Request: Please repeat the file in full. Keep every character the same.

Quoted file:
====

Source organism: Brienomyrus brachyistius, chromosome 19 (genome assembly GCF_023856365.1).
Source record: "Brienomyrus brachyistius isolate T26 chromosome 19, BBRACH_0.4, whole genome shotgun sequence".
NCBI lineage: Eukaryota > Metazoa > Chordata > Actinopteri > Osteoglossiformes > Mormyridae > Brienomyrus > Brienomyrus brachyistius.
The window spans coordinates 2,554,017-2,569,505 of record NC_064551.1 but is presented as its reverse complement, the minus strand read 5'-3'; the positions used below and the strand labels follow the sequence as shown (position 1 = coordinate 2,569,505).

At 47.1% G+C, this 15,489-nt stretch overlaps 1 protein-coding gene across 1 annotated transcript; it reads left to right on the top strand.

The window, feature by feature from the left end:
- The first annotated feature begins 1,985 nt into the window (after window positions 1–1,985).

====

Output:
Source organism: Brienomyrus brachyistius, chromosome 19 (genome assembly GCF_023856365.1).
Source record: "Brienomyrus brachyistius isolate T26 chromosome 19, BBRACH_0.4, whole genome shotgun sequence".
NCBI lineage: Eukaryota > Metazoa > Chordata > Actinopteri > Osteoglossiformes > Mormyridae > Brienomyrus > Brienomyrus brachyistius.
The window spans coordinates 2,554,017-2,569,505 of record NC_064551.1 but is presented as its reverse complement, the minus strand read 5'-3'; the positions used below and the strand labels follow the sequence as shown (position 1 = coordinate 2,569,505).

At 47.1% G+C, this 15,489-nt stretch overlaps 1 protein-coding gene across 1 annotated transcript; it reads left to right on the top strand.

The window, feature by feature from the left end:
- The first annotated feature begins 1,985 nt into the window (after window positions 1–1,985).